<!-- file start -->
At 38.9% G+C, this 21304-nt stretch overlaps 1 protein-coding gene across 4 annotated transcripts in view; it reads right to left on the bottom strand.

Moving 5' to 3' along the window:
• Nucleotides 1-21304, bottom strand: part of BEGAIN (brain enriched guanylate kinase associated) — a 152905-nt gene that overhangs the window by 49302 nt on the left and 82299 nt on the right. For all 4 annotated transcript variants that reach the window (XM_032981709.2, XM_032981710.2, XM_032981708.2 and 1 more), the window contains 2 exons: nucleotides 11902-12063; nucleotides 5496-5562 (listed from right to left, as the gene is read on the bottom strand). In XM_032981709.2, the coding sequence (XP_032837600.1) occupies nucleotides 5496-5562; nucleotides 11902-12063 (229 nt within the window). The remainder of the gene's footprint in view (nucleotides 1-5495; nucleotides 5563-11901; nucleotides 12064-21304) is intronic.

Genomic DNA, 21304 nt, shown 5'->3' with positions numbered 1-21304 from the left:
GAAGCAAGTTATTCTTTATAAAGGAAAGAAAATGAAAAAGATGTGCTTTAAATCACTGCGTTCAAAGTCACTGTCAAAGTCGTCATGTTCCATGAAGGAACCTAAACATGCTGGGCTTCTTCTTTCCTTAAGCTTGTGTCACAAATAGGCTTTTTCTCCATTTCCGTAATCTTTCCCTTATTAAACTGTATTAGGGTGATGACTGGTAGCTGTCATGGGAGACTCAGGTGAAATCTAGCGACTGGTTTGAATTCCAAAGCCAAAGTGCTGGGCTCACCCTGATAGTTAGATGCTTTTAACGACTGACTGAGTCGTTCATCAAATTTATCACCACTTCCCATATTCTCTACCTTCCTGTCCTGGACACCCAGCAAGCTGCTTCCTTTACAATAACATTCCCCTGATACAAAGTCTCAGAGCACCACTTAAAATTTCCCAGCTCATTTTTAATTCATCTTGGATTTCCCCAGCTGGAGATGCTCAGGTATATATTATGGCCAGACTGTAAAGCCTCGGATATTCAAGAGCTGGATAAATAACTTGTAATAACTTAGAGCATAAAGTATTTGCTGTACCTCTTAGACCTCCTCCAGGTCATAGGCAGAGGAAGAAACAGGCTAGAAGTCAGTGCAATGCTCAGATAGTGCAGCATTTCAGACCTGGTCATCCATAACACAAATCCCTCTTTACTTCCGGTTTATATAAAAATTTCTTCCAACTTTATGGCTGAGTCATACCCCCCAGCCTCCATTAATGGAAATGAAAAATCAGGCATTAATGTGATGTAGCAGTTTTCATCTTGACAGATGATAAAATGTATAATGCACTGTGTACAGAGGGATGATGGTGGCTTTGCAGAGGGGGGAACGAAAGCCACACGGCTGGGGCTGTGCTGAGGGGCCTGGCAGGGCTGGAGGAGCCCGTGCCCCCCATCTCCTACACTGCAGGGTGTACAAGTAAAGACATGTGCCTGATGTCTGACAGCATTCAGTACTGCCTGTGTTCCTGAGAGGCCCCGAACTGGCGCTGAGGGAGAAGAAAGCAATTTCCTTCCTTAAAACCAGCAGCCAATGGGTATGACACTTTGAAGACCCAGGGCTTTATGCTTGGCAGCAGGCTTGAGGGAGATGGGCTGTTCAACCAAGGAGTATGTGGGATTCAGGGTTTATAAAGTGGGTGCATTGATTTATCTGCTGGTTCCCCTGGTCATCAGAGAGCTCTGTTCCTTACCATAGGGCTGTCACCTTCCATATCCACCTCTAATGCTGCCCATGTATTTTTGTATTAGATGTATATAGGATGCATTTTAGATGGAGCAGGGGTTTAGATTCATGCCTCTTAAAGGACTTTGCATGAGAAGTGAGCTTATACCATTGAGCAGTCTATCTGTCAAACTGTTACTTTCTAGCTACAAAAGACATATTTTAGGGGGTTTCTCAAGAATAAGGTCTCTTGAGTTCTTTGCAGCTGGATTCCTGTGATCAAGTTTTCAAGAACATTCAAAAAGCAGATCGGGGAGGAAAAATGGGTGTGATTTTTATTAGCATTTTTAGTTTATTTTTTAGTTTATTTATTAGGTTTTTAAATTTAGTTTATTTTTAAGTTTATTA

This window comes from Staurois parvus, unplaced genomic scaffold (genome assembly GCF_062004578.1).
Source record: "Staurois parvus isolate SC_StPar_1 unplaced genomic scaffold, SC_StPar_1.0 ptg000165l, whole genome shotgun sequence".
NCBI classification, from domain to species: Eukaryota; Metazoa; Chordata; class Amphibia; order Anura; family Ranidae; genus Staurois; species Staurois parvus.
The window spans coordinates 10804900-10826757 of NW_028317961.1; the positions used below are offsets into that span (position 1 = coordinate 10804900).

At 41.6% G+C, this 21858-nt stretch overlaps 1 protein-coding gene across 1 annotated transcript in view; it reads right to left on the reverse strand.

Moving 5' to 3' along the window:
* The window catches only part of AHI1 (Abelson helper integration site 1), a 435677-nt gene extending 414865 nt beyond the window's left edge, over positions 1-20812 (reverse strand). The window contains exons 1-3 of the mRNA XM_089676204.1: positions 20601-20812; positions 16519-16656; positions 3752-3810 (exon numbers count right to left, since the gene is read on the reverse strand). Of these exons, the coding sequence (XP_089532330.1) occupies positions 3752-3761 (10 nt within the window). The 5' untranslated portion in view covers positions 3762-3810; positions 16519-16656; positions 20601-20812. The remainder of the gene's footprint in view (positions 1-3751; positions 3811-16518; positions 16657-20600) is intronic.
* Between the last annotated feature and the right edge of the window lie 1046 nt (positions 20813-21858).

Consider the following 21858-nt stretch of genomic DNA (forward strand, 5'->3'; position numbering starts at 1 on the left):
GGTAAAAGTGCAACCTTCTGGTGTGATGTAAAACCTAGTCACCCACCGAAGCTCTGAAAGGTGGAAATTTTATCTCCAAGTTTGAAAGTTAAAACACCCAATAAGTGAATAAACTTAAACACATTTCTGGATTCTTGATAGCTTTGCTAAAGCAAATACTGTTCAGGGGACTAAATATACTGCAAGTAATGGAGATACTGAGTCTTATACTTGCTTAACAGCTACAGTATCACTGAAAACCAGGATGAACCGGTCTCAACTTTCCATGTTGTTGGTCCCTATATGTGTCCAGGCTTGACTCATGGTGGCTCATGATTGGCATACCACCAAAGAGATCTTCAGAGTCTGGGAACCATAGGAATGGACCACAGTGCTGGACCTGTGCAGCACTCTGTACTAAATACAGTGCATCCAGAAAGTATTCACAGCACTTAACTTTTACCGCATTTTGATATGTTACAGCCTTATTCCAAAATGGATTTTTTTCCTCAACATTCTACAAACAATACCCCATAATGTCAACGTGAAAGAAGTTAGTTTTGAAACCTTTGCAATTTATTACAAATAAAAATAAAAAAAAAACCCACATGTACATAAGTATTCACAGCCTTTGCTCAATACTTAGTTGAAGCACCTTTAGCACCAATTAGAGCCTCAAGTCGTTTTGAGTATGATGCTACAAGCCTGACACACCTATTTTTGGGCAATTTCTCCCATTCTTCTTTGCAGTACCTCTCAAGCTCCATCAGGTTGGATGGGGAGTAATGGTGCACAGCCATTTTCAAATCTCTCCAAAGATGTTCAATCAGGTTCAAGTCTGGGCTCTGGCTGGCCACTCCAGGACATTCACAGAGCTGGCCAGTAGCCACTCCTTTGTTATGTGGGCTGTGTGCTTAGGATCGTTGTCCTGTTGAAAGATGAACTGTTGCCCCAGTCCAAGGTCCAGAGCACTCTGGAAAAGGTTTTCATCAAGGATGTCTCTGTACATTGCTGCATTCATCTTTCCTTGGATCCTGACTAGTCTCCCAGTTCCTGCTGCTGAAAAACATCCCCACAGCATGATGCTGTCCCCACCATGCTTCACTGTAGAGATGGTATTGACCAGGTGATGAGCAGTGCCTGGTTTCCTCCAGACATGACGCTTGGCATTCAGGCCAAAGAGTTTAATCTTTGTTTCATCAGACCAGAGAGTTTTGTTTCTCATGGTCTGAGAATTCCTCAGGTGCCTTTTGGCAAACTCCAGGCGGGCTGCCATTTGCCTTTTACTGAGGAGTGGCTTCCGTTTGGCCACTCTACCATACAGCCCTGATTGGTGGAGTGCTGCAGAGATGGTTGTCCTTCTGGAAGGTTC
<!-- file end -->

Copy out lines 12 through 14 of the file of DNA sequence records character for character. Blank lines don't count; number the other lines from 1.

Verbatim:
* The window catches only part of AHI1 (Abelson helper integration site 1), a 435677-nt gene extending 414865 nt beyond the window's left edge, over positions 1-20812 (reverse strand). The window contains exons 1-3 of the mRNA XM_089676204.1: positions 20601-20812; positions 16519-16656; positions 3752-3810 (exon numbers count right to left, since the gene is read on the reverse strand). Of these exons, the coding sequence (XP_089532330.1) occupies positions 3752-3761 (10 nt within the window). The 5' untranslated portion in view covers positions 3762-3810; positions 16519-16656; positions 20601-20812. The remainder of the gene's footprint in view (positions 1-3751; positions 3811-16518; positions 16657-20600) is intronic.
* Between the last annotated feature and the right edge of the window lie 1046 nt (positions 20813-21858).

Consider the following 21858-nt stretch of genomic DNA (forward strand, 5'->3'; position numbering starts at 1 on the left):